Irish High Court awards autistic boy 60,000 euros in compensation for delay in education|
DUBLIN, Ireland: The parents of a six-year-old autistic boy were awarded more than €60,000 in compensation by Ireland's High Court on May 16.
Justice Michael Peart ruled that the Irish State had delayed in providing Sean O'Cuanachain with education between 2002 and 2004.
The youngster had taken legal action against the State through his father, Cian, from Arklow, Co Wicklow.
The family argue that the State was compelled to provide Sean with 30 hours a week of Applied Behavioural Analysis (ABA), a type of education for autistic children.
The judge previously ruled that the State did not have to provide Sean with ABA.
It is understood that around 150 families were awaiting the outcome of the test case. And on May 16, Justice Peart said delays which had occurred in diagnosis, provisions of therapy and interventions did constitute a breach of duty of care of the Health Service Executive (HSE).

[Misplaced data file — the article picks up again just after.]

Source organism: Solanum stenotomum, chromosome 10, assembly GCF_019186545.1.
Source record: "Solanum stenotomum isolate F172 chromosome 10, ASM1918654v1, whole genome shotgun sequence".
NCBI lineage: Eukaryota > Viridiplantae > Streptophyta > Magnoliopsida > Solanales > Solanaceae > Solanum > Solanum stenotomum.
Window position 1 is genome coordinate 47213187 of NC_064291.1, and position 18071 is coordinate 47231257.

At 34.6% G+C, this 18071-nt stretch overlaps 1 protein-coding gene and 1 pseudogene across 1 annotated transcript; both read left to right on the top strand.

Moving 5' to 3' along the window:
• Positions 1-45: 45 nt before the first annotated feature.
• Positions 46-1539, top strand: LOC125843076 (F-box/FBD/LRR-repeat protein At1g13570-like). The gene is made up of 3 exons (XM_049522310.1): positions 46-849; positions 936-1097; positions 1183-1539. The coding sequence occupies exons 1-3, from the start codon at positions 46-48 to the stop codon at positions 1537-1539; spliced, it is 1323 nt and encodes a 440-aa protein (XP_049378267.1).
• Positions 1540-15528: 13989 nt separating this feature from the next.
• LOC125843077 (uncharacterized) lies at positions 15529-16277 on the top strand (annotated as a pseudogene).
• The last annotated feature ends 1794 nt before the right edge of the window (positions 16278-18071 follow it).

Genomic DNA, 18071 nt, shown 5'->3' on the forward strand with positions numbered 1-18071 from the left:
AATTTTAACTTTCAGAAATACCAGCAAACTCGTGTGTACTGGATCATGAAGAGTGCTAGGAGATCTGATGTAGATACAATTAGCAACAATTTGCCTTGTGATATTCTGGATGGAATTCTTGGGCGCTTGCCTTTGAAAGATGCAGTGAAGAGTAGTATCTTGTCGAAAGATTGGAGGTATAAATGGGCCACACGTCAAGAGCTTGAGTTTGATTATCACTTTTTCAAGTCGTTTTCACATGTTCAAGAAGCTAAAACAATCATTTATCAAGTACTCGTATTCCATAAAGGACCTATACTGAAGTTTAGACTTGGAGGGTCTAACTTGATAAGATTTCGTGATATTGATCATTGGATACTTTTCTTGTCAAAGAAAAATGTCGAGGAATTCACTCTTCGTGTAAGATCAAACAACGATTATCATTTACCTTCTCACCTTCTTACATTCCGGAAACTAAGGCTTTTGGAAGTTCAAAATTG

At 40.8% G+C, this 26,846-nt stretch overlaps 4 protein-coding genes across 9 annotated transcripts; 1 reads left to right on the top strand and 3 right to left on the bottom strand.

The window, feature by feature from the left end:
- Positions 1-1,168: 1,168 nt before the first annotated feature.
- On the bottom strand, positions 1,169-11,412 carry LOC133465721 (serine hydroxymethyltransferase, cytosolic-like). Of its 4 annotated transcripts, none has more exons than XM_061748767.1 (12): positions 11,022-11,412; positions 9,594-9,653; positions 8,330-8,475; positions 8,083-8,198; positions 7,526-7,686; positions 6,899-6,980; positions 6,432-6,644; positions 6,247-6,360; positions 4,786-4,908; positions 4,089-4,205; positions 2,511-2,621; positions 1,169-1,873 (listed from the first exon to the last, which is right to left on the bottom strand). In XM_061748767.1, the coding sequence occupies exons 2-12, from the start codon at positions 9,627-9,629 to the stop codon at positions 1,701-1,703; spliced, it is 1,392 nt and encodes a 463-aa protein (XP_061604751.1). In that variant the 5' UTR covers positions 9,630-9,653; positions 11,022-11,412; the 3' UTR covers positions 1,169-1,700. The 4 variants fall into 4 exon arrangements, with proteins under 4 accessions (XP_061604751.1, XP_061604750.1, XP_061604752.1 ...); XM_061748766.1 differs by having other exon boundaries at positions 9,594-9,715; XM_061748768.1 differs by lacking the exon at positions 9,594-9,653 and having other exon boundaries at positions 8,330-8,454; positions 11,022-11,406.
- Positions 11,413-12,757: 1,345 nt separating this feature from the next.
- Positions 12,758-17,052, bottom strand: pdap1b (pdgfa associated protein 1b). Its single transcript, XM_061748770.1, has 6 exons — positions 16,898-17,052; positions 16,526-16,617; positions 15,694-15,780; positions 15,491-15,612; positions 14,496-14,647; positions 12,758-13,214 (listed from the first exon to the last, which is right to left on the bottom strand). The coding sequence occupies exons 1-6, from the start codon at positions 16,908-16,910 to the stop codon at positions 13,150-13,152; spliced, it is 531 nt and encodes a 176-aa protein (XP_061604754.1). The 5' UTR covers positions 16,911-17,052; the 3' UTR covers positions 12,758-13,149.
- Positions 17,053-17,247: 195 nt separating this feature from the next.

Noting the good progress that Sean had made, he awarded the family general damages of €60,000 and special damages of €10,686.56.
The issues of costs, which are estimated at more than €5m for the 68-day case, will be mentioned before the court on May 23.
Seán is currently receiving some ABA education in a school in Co Wicklow, which is part funded by the Department of Education.
His mother, Yvonne, said that, before Seán received the ABA education, he was injuring himself regularly, banging his head against walls and getting frustrated with his inability to communicate. But since going to the school in Wicklow, he has improved dramatically.
(Sources: Irish Examiner, RTE, May 16, 2007)